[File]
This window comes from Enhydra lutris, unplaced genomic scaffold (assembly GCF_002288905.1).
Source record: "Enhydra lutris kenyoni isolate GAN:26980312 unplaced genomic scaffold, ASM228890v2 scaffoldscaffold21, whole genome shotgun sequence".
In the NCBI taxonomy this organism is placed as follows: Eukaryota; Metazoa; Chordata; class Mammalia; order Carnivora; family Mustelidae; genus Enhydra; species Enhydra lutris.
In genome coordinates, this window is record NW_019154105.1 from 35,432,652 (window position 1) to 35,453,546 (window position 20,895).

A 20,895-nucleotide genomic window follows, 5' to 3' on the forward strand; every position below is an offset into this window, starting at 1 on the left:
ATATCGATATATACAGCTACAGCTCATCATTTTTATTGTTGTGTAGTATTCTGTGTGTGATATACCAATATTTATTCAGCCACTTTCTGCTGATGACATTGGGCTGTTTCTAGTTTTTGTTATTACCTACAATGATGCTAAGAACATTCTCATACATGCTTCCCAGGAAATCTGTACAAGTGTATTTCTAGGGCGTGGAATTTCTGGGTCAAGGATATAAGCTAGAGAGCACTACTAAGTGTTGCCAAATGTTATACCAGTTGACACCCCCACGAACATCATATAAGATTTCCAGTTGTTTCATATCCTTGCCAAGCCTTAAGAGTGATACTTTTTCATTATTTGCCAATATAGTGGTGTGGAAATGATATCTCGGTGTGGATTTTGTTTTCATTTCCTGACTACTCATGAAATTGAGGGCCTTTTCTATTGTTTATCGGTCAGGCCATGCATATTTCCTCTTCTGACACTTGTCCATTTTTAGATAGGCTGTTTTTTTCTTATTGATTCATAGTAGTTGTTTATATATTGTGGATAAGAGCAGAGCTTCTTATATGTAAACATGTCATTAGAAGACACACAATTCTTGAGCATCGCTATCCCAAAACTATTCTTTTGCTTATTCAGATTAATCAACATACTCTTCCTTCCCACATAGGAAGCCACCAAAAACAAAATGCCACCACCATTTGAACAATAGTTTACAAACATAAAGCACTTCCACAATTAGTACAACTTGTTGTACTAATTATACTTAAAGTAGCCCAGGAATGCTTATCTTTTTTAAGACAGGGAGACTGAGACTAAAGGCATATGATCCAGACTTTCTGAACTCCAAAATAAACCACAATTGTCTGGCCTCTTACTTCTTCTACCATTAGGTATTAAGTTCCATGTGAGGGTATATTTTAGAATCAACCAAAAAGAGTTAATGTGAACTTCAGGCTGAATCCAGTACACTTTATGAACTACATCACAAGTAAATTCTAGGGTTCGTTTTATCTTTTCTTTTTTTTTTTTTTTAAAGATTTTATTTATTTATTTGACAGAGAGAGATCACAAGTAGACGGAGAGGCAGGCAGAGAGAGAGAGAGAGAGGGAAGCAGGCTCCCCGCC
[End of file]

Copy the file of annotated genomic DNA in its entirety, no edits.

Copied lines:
This window comes from Enhydra lutris, unplaced genomic scaffold (assembly GCF_002288905.1).
Source record: "Enhydra lutris kenyoni isolate GAN:26980312 unplaced genomic scaffold, ASM228890v2 scaffoldscaffold21, whole genome shotgun sequence".
In the NCBI taxonomy this organism is placed as follows: Eukaryota; Metazoa; Chordata; class Mammalia; order Carnivora; family Mustelidae; genus Enhydra; species Enhydra lutris.
In genome coordinates, this window is record NW_019154105.1 from 35,432,652 (window position 1) to 35,453,546 (window position 20,895).

A 20,895-nucleotide genomic window follows, 5' to 3' on the forward strand; every position below is an offset into this window, starting at 1 on the left:
ATATCGATATATACAGCTACAGCTCATCATTTTTATTGTTGTGTAGTATTCTGTGTGTGATATACCAATATTTATTCAGCCACTTTCTGCTGATGACATTGGGCTGTTTCTAGTTTTTGTTATTACCTACAATGATGCTAAGAACATTCTCATACATGCTTCCCAGGAAATCTGTACAAGTGTATTTCTAGGGCGTGGAATTTCTGGGTCAAGGATATAAGCTAGAGAGCACTACTAAGTGTTGCCAAATGTTATACCAGTTGACACCCCCACGAACATCATATAAGATTTCCAGTTGTTTCATATCCTTGCCAAGCCTTAAGAGTGATACTTTTTCATTATTTGCCAATATAGTGGTGTGGAAATGATATCTCGGTGTGGATTTTGTTTTCATTTCCTGACTACTCATGAAATTGAGGGCCTTTTCTATTGTTTATCGGTCAGGCCATGCATATTTCCTCTTCTGACACTTGTCCATTTTTAGATAGGCTGTTTTTTTCTTATTGATTCATAGTAGTTGTTTATATATTGTGGATAAGAGCAGAGCTTCTTATATGTAAACATGTCATTAGAAGACACACAATTCTTGAGCATCGCTATCCCAAAACTATTCTTTTGCTTATTCAGATTAATCAACATACTCTTCCTTCCCACATAGGAAGCCACCAAAAACAAAATGCCACCACCATTTGAACAATAGTTTACAAACATAAAGCACTTCCACAATTAGTACAACTTGTTGTACTAATTATACTTAAAGTAGCCCAGGAATGCTTATCTTTTTTAAGACAGGGAGACTGAGACTAAAGGCATATGATCCAGACTTTCTGAACTCCAAAATAAACCACAATTGTCTGGCCTCTTACTTCTTCTACCATTAGGTATTAAGTTCCATGTGAGGGTATATTTTAGAATCAACCAAAAAGAGTTAATGTGAACTTCAGGCTGAATCCAGTACACTTTATGAACTACATCACAAGTAAATTCTAGGGTTCGTTTTATCTTTTCTTTTTTTTTTTTTTTAAAGATTTTATTTATTTATTTGACAGAGAGAGATCACAAGTAGACGGAGAGGCAGGCAGAGAGAGAGAGAGAGAGGGAAGCAGGCTCCCCGCC